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Sump Pump


In rural and suburban areas, many households rely on well pumps to provide a consistent supply of clean and fresh water. These systems are essential for daily living, and yet, they often go unnoticed until something goes wrong. Imagine the inconvenience of turning on your tap and getting no water. That’s why it’s crucial to understand the lifespan of your well pump and how to ensure it keeps running smoothly. In this blog post, we’ll explore how long your well pump may last, the steps you can take to prevent being left without water, and how plumbing experts in Peterborough, like Cardinal Home Services can help.

The Lifespan of a Well Pump

Well pumps are built to last, but like any mechanical system, they have a finite lifespan. The typical lifespan of a well pump can vary depending on several factors:

Pump Type: There are various types of well pumps, such as submersible and jet pumps. Submersible pumps tend to have a longer lifespan, often ranging from 15 to 20 years, while jet pumps may last around 10 to 15 years.

Quality and Maintenance: The quality of your well pump and how well it’s maintained can significantly impact its lifespan. Regular maintenance, including cleaning and inspecting components, can extend the life of your well pump.

Water Quality: The water quality in your well can also affect the pump’s lifespan. If the water is highly corrosive or contains abrasive particles, it may cause more wear and tear on the pump.

Usage and Demand: The frequency and intensity of water usage in your home can affect the well pump’s life. High-demand households may put more stress on the pump, shortening its lifespan.

Signs of a Failing Well Pump

To avoid being left without water, it’s essential to be vigilant and recognize the signs of a failing well pump:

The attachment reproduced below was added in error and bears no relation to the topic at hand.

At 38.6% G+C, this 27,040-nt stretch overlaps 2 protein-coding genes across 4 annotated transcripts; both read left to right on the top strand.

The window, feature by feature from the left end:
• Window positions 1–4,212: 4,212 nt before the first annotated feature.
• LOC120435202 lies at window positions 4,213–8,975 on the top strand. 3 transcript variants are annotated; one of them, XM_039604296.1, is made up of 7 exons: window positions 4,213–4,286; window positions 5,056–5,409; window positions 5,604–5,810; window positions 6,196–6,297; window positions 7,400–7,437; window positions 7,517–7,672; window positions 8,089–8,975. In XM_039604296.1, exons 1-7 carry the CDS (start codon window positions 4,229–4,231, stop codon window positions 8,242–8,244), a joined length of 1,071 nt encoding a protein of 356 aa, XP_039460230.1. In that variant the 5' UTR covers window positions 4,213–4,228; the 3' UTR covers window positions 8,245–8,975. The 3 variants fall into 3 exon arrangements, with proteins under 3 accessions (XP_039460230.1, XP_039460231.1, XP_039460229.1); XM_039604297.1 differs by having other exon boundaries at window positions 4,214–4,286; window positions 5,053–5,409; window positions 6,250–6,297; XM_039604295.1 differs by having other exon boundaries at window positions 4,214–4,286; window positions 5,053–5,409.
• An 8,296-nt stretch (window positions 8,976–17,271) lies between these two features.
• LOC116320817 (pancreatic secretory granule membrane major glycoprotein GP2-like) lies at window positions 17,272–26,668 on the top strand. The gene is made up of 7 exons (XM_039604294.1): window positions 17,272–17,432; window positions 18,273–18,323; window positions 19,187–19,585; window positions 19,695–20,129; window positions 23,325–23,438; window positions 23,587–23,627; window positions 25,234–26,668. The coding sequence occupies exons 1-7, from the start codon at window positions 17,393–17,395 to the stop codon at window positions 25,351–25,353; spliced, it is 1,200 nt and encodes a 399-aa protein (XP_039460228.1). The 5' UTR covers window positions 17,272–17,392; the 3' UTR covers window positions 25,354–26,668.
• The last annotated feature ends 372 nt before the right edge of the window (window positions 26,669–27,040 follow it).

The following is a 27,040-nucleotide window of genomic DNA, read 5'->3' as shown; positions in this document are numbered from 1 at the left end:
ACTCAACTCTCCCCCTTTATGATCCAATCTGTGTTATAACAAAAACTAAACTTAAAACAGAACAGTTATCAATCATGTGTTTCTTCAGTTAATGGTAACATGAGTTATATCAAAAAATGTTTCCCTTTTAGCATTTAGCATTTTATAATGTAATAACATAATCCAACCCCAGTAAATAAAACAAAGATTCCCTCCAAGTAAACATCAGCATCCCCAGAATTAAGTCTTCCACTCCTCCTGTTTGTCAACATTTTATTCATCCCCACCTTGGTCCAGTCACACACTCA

Low Water Pressure: A sudden decrease in water pressure is a common indicator that your well pump may be struggling.

Air Sputtering from Taps: If you notice air spurting from your faucets, it could be a sign of a problem with the well pump.

Frequent On/Off Cycling: An unusually high frequency of the pump turning on and off can be a sign of trouble.

Rust-Colored Water: If you notice rusty or discolored water coming from your taps, it may indicate pump issues.

Strange Noises: Unusual noises, like grinding or clunking, can signal that the well pump is not functioning correctly.

Preventing Water Shortages

The last thing you want is to wake up one morning without water. To ensure you don’t get caught without water, follow these tips:

Regular Maintenance: Schedule routine maintenance with a licensed well technician to inspect and service your well pump.

Water Testing: Periodically test your well water for quality. If issues are detected, address them promptly to prevent damage to the pump.

Invest in Quality: Invest in a high-quality system when installing or replacing a well pump. It may cost more upfront but it can save you money and frustration in the long run.

Water Conservation: Practice water conservation to reduce strain on your well pump, especially during times of high demand.


Your well pump is the unsung hero of your household, providing you with a reliable source of water for everyday needs. To avoid the inconvenience of being left without water, it’s essential to understand the lifespan of your well pump, when to repair it and take steps to ensure its longevity. Regular maintenance and vigilance for pump failure signs are key to preventing water shortages. Don’t wait until it’s too late; safeguard your water supply by staying proactive and working with a licensed well technician like Cardinal Home Services to keep your well pump in optimal condition.

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